In her proposal for the scholarship, Miniter proposed that the rise of women's rugby in India, a customarily masculine ac­tivity, is indicative of a potential recasting of traditional Indian gender roles. Through the lens of her camera and interviews, she will document the evolution of these changes.

Miniter, whose younger sister was adopted from Nagpur, India, established a personal connection with rugby as a mem­ber of Marist's nationally ranked club team.

"I came to college never having touched a rugby ball and have since then watched the sport grow exponentially within the past few years all over the world," Miniter said.

During her time at Marist, Miniter received recognition for her photography from the National Association of Photoshop Professionals, spearheaded public relations initiatives for the Literary Arts Society (LAS), participated in the Marist Emerging Leaders Program, and served as lifestyles editor, photography editor and staff writer for the college's student newspaper The Circle. She also completed several photography projects as part of her coursework, including one that depicted images of femininity in sport.

"It feels so fitting that this has all come full circle," said Miniter. "My experiences at Marist have not only cultivated my love for travel, but also my understanding of home, my sen­sitivity and respect, and most importantly, an appreciation for the people with whom I've crossed paths, at home and abroad, who've inspired me to stay passionate and keep moving."

By Jennifer Abbey

Grace Buckley, a fashion design major, has always been a fan of Mary-Kate and Ashley Olsen, so when she found out about their fashion competition, she just had to enter. Little did she know she would be the grand prize winner a few short months later.

For the contest, Buckley, had to design a look for the Olsens' Olsenboye collection, a lower priced tween line for JCPenney. She also had to write an essay about why she wanted to win.

The judging process narrowed down looks from all over the country to the top 25. The group was then narrowed down to the top 10, which were then put online for public voting.

"I wasn't expecting to get in the top 10, so when I did I was telling everyone I knew to vote for me every day," Buckley said.

When it came time to find out the grand prize winner of the competition, Buckley saw on the website that she had not won. She decided to call the contact at JCPenney to thank her for the opportunity anyway. But Buckley received more than an op­portunity. The head of the competition told Buckley that there was a computer glitch, and she was actually the real winner.

"I had told everyone I didn't win and a week later she told me that I did so I was freaking out," Buckley said. "It was like Charlie in the Chocolate Factory."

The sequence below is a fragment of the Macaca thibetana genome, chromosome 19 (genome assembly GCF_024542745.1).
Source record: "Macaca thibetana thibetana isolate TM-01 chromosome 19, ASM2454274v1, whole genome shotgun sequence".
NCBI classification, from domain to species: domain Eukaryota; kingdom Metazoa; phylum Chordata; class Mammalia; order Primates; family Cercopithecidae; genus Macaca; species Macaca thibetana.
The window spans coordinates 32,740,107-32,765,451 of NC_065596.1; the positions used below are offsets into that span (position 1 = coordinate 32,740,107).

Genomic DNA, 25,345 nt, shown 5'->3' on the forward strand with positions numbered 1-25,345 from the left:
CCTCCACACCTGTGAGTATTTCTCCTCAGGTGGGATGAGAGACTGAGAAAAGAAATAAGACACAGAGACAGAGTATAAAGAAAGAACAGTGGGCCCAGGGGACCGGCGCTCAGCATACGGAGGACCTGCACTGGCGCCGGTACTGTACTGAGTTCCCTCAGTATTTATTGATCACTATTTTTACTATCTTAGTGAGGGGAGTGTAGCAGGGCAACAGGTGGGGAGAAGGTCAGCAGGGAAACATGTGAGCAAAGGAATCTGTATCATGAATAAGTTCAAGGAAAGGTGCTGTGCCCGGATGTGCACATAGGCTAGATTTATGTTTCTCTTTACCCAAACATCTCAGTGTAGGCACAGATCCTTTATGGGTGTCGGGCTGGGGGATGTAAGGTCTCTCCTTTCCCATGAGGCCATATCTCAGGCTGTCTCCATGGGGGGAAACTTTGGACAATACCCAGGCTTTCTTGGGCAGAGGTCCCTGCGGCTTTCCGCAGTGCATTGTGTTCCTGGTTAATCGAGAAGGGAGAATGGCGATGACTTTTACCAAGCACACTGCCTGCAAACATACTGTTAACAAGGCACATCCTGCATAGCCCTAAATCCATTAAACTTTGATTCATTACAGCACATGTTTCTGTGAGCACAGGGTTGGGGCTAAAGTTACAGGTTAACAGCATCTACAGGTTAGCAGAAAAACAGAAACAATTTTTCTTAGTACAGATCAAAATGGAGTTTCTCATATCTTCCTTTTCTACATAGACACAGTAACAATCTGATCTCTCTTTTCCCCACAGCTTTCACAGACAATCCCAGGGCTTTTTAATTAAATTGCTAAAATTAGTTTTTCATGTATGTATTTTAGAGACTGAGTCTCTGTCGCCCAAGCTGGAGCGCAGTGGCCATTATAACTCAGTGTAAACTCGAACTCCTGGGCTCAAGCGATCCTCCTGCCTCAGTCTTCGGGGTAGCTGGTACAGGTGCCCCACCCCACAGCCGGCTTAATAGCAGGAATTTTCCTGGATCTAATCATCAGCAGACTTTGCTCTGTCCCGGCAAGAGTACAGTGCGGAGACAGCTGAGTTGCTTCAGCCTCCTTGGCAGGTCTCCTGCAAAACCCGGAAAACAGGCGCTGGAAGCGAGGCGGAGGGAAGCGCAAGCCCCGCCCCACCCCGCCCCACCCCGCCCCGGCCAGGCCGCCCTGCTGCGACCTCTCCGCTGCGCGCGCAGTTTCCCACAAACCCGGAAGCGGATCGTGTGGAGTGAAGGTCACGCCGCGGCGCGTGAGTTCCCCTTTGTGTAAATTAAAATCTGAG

Buckley heard about the competition from a friend on Facebook.

"A friend from home was like, 'Look it's Mary-Kate and Ashley, you should just apply,'" Buckley said. "I was so bogged down with everything else, but I did it anyway."

For winning, Buckley received a chance to have her look in the Olsenboye line, a $1,000 JCPenney gift card and a trip to New York City for her and two others. Buckley, along with her mother and sister, then went to the Olsens' showroom in New York, and Buckley got to walk through their design process. She also got to see designs that would soon be released for both Olsenboye and their high-end line, Elizabeth and James.

"They are really down-to-earth," Buckley said. "They intro­duced themselves and I was thinking, 'You really don't need to tell me.'"


Keith Strudler was not impressed.

The four Marist College sports communication students that he brought to participate in a case study competition held by the University of North Carolina at Chapel Hill were struggling to successfully rehearse their presentation less than an hour before their scheduled timeslot.

"I thought, 'Wow, we are going to get crushed,'" Strudler said. "Everyone was tired and they had seen it too much. In the hotel room, we kind of bottomed out. They just needed to walk away from it for an hour or so and relax."

Just like in the unpredict­able world of sports that they study, the opposite of the expected happened.

After presenting on the evening of Tuesday, April 19, Brittney Garofolo, Luke Teitelbaum, Jim Urso, and Kaiti Decker, were named the winning group of the undergraduate case study competition the following morning.

"We did not sleep and we wanted to pull our hair out," Decker said. "But it was all totally worth it. I have never been more proud of anything that I have accomplished academically and I'm sure that everyone else would agree."

Marist defeated 13 groups from colleges and universi­ties around the country, including Ithaca, Arkansas and Georgia Southern.

All other schools that participated in the compe­tition featured either sports administration or sports management curriculums —Marist was the only school with a sports com­munication program that focuses on sports culture and media.